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Study supports genetic testing in older women with breast cancer



New data support genetic testing in breast cancer patients older than 65 years, according to researchers.

Nicholas Boddicker, PhD, of Mayo Clinic in Rochester, Minn.

Dr. Nicholas Boddicker

The prevalence of pathogenic variants in genes predisposing women to breast cancer was 3.18% among women with breast cancer and 1.48% among women without breast cancer in a case-control study of 26,707 women older than 65 years.

Variants in BRCA1/2, CHEK2, and PALB2 were significantly associated with increased breast cancer risk. The residual risk of breast cancer for women aged 66-85 years was 18.3% for BRCA1, 18.6% for BRCA2, 14.9% for CHEK2, and 15.8% for PALB2. In comparison, the residual risk of breast cancer for the general population was 6.8%, according to Surveillance, Epidemiology, and End Results data.

The investigators noted that women who develop breast cancer beyond 65 years of age – a large percentage of the breast cancer population – do not often qualify for genetic testing, but the frequency of pathogenic variants “is not negligible in this population” and significantly elevates remaining lifetime risk.

The data from this study “can be used to reevaluate cancer screening and additional risk management strategies for women over the age of 65,” investigator Nicholas Boddicker, PhD, of the Mayo Clinic in Rochester, Minn., and colleagues wrote in a poster presentation.

The researchers presented their findings at the American Society of Human Genetics Virtual Meeting 2020.

Results may inform guidelines

National guidelines generally recommend screening for genetic variants when women develop breast cancer early in life or if they have a family history of breast cancer, but there has been controversy about whether those screening recommendations should be expanded, Dr. Boddicker and colleagues noted. The team thinks data from their study should help inform the discussion.

“We had an idea that the prevalence of these mutations in this population was not going to be zero, but I am not sure we were thinking that it was going to be over 3%. We believe these data will assist with reassessing genetic testing guidelines,” Dr. Boddicker said in an interview.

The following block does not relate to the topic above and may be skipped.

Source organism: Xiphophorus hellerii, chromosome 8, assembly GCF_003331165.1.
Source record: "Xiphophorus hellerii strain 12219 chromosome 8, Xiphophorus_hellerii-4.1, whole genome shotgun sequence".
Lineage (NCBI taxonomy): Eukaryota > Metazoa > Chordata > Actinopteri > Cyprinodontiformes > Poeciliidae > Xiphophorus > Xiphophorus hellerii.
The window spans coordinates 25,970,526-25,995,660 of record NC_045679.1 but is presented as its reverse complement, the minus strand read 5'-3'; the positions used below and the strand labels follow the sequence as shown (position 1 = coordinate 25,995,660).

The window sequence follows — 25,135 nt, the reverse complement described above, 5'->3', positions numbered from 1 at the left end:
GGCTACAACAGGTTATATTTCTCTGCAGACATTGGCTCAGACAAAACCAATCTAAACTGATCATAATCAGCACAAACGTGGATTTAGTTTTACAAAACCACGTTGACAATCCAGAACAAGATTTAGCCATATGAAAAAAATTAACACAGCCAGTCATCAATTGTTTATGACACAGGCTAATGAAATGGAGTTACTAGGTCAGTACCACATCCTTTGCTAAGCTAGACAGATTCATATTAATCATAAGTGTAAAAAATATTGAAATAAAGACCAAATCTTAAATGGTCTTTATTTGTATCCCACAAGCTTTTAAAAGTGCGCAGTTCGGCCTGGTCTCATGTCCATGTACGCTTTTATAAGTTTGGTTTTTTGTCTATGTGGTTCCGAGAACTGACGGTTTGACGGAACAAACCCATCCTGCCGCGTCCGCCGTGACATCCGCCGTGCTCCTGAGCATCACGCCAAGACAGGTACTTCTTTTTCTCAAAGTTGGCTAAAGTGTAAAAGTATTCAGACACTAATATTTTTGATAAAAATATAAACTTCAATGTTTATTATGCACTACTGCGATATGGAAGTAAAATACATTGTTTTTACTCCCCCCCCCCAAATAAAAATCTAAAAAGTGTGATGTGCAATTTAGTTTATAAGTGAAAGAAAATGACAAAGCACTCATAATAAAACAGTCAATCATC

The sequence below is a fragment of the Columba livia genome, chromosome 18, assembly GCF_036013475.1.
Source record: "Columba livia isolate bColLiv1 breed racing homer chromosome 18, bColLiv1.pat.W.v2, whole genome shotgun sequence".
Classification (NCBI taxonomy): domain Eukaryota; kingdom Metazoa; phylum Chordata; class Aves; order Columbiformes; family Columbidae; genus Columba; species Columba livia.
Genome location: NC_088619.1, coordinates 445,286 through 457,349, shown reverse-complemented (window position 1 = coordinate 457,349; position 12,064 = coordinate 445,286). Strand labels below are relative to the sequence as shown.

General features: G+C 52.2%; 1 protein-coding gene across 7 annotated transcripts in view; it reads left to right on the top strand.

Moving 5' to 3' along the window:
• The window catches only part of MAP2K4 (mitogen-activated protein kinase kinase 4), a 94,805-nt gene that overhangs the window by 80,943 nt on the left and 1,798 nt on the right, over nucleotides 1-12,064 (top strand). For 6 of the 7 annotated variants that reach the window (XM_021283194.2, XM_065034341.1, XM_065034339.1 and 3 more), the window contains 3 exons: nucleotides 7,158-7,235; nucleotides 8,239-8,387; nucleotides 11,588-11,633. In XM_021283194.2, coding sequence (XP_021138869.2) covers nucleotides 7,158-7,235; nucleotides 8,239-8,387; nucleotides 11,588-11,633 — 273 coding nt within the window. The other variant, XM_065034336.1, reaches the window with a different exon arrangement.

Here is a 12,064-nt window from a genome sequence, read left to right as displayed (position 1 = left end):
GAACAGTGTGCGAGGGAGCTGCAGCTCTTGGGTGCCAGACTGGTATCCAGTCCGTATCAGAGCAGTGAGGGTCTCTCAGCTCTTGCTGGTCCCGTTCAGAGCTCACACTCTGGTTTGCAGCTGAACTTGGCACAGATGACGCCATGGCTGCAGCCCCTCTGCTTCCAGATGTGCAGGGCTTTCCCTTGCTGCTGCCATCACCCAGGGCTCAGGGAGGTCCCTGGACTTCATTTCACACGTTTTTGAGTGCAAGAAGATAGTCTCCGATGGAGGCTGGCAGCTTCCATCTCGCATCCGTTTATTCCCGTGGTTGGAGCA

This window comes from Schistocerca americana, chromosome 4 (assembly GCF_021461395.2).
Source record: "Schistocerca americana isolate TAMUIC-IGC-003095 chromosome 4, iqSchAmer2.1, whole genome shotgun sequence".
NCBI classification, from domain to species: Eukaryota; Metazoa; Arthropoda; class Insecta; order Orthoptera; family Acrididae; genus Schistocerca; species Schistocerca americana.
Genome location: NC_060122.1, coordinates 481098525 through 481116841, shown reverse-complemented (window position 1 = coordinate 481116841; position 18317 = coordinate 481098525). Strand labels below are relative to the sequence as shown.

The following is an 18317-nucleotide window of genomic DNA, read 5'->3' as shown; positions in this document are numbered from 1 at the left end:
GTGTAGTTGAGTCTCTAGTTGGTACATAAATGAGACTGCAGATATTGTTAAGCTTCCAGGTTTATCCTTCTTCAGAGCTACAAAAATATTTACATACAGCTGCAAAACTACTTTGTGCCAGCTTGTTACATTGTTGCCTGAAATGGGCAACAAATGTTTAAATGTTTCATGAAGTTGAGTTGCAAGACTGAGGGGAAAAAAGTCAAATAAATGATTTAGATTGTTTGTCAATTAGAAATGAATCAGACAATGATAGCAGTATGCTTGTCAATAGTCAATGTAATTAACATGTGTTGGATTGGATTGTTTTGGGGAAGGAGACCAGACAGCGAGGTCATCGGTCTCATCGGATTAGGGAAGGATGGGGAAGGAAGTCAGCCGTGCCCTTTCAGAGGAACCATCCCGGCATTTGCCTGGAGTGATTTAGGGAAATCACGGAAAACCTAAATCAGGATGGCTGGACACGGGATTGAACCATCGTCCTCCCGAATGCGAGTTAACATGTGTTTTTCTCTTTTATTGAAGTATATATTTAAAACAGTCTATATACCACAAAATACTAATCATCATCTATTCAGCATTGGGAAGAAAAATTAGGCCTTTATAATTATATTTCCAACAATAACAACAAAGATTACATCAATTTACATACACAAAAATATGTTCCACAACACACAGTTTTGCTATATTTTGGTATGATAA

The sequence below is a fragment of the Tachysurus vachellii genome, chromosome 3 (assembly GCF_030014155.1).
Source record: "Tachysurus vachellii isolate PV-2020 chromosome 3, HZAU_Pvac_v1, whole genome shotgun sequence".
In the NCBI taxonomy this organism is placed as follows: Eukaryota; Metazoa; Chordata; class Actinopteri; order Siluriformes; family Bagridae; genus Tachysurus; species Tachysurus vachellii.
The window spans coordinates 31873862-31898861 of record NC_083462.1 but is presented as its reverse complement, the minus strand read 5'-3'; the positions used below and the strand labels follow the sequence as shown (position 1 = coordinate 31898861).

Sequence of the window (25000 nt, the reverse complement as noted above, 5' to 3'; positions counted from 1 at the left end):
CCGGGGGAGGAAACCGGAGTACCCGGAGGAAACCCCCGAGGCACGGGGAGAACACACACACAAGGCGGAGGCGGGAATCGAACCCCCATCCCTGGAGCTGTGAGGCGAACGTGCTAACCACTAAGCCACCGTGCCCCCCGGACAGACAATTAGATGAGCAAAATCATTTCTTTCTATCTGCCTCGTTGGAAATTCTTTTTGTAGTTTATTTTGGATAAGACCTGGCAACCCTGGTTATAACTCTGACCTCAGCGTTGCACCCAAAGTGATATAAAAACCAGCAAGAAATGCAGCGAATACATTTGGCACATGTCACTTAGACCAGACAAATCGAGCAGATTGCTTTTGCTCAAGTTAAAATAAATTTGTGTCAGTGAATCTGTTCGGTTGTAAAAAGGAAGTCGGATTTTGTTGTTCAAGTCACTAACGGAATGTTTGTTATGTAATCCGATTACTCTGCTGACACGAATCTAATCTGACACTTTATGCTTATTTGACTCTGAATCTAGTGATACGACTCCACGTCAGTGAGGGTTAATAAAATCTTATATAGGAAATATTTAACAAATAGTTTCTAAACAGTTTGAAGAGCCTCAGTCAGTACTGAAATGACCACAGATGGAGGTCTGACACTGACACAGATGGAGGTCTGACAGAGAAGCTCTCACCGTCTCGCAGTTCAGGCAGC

He said expanding genetic screening to include older women would have clinical implications. Women found to have pathogenic variants could perhaps undergo MRI surveillance in addition to mammography. If they are especially high risk, prophylactic mastectomy could be considered. Also, newer treatments hinge on the presence of pathogenic variants, such as PARP inhibitors for HER2-negative metastatic breast cancer with BRCA mutations.

Current testing limits ‘ridiculous’

“This is an excellent study and shows that even women over 65 have significant risk of breast cancer if they have a pathogenic variant. The variant could absolutely affect their treatment,” said Peter Beitsch, MD, a breast cancer surgical oncologist at the Dallas Surgical Group.

Dr. Beitsch was the lead author of a study, published in the Journal of Clinical Oncology in 2019, that showed that nearly half of breast cancer patients with a clinically actionable pathogenic variant were missed by current testing guidelines.

“All patients with a diagnosis of breast cancer [should] undergo expanded panel testing,” Dr. Beitsch and colleagues concluded in the paper.

Dr. Beitsch said current limitations on genetic screening make “no common sense. It’s OK to genetically test a woman who is 64 years and 11 months, but not 1 month later? Obviously ridiculous,” he said when asked for comment on the new report.

“The bigger impact is on their relatives,” Dr. Beitsch added. “Identifying people (men and women) with the same pathogenic variant can potentially save lives from more intensive screening or even prevent a cancer by doing prophylactic mastectomies. Male relatives have increased incidence of cancers with pathogenic variants in many of these genes.”

Screening for those variants could “lead to earlier detection or prevention,” Dr. Beitsch said.

As Dr. Boddicker noted, however, there is the question of who would pay for expanded screening and how to counsel patients who, despite increased risk, may never develop cancer.


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